Empirically, this paper contributes a fresh bibliometric analysis of a novel literature database containing 780 academic publications on non-state actors in the European Union (EU) that have appeared between 1992 and 2020. The EU has been identified as a particularly dynamic site of non-state actor interest and involvement—often described as various forms of lobbying. The growth of these activities has attracted the attention of an international community of scholars (Bunea and Baumgartner 2014). Prominent existing studies have addressed the number of EU non-state actors (Berkhout et al. 2015; Wonka et al. 2010), their funding and regulation (see Greenwood 2017), their access to the European institutions (e.g. Albareda and Braun 2019; Arras and Beyers 2020; Coen and Katsaitis 2019), their influence (Dür, 2007; Klüver 2013), their strategies as well as their professionalisation (Klüver and Saurugger 2013; Maloney et al. 2018). A second reason why the EU is a particularly useful site of empirical study for the current paper is that has always been an evolving political system with vibrant debates on its democratic nature and quality (e.g. Warleigh 2003), which has stimulated research on the role of non-state actors’ contribution to democratic governance (Kohler-Koch and Quittkat 2013; Saurugger 2008).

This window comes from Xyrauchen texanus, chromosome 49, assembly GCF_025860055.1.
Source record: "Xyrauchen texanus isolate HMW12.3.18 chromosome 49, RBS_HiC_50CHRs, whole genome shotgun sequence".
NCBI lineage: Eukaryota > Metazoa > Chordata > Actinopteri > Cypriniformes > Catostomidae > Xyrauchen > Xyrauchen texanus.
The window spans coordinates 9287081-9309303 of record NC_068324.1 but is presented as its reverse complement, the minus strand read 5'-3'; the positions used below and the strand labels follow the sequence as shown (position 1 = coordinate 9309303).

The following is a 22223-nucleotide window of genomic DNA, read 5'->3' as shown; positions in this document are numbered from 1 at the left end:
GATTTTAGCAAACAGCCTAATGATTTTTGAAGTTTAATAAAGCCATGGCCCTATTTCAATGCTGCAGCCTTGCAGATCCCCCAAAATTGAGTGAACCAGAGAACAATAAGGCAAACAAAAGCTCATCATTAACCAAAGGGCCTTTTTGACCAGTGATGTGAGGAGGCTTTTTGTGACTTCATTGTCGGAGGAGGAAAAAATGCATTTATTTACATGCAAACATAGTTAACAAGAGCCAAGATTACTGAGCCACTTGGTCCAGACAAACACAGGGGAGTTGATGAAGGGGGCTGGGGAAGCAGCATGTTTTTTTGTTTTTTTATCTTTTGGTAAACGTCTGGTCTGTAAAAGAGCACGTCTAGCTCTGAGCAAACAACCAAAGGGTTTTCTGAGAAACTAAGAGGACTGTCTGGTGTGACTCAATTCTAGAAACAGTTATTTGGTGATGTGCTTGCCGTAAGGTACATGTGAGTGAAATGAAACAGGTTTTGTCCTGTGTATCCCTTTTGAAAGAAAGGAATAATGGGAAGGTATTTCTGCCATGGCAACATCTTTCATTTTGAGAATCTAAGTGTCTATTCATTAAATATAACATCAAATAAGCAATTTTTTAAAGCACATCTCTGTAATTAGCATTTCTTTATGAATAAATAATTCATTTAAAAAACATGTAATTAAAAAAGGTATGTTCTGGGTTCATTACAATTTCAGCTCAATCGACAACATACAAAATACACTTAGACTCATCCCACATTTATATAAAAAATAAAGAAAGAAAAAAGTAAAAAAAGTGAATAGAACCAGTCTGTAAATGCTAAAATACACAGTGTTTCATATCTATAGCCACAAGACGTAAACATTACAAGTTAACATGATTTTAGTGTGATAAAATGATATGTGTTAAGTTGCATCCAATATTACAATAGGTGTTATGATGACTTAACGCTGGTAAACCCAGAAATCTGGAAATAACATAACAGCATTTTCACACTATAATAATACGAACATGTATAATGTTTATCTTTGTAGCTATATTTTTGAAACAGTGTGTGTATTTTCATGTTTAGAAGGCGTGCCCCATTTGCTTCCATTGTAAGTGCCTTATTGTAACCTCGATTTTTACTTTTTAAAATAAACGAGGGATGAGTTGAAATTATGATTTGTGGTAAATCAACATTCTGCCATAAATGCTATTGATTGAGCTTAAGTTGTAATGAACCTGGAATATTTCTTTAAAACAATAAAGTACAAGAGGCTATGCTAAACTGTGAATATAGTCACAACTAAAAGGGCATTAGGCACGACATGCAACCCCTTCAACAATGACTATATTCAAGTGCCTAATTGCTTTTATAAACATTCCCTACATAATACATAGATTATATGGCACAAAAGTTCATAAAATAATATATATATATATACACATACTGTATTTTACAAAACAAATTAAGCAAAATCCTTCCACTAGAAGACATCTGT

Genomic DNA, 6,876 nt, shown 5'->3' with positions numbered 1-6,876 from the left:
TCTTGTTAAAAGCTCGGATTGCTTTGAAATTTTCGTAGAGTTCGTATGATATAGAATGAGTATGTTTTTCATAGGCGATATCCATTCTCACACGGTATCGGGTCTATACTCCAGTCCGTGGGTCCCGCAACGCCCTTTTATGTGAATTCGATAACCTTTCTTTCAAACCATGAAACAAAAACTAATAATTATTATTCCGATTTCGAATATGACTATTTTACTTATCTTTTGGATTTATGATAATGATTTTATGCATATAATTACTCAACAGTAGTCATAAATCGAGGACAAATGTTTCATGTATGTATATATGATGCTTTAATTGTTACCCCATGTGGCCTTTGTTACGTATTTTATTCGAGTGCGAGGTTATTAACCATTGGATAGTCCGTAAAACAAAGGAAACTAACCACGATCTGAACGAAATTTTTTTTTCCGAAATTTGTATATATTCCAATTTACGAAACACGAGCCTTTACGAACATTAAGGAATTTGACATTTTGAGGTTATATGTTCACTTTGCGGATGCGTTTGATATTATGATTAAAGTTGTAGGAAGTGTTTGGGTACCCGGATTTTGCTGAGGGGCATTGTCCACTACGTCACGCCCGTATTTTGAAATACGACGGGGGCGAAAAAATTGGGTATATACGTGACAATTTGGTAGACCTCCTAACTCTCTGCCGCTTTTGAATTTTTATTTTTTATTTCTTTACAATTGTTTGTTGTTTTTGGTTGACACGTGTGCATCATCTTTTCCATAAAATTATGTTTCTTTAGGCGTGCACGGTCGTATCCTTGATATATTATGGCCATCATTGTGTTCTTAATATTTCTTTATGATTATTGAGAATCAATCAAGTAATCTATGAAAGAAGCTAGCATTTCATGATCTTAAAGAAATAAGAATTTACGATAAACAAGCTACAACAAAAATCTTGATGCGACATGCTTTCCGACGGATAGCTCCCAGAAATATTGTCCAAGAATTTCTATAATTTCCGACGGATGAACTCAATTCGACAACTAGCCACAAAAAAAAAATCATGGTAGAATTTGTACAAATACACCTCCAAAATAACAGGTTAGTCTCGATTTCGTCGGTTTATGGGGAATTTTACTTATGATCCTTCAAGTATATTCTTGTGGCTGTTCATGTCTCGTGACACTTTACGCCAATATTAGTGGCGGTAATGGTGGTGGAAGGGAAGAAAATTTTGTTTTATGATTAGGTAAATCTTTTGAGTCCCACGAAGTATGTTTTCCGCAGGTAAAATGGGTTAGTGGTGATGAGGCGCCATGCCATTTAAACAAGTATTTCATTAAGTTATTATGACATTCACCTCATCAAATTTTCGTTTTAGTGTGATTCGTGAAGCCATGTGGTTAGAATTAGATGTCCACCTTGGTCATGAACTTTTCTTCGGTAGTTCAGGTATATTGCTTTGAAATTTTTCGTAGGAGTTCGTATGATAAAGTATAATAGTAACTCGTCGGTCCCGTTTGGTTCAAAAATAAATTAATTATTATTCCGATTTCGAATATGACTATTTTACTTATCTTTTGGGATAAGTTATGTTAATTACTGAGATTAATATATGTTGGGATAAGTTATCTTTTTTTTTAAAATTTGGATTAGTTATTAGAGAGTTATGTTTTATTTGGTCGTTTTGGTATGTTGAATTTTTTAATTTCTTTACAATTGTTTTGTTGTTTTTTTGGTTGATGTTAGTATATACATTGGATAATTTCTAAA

The paper proceeds as follows: It starts with an overview of framing approaches and then describes the empirical methods, namely combining bibliometric and keyword analyses with a literature review in order to expose the prevalence and emergence of prevalent frames of non-state actor research in the EU. The fourth section disentangles prominent conceptual frames and demonstrates how they contain democratic ideals of the EU polity. The paper concludes by highlighting the growing importance of academic framing in EU non-state actor politics.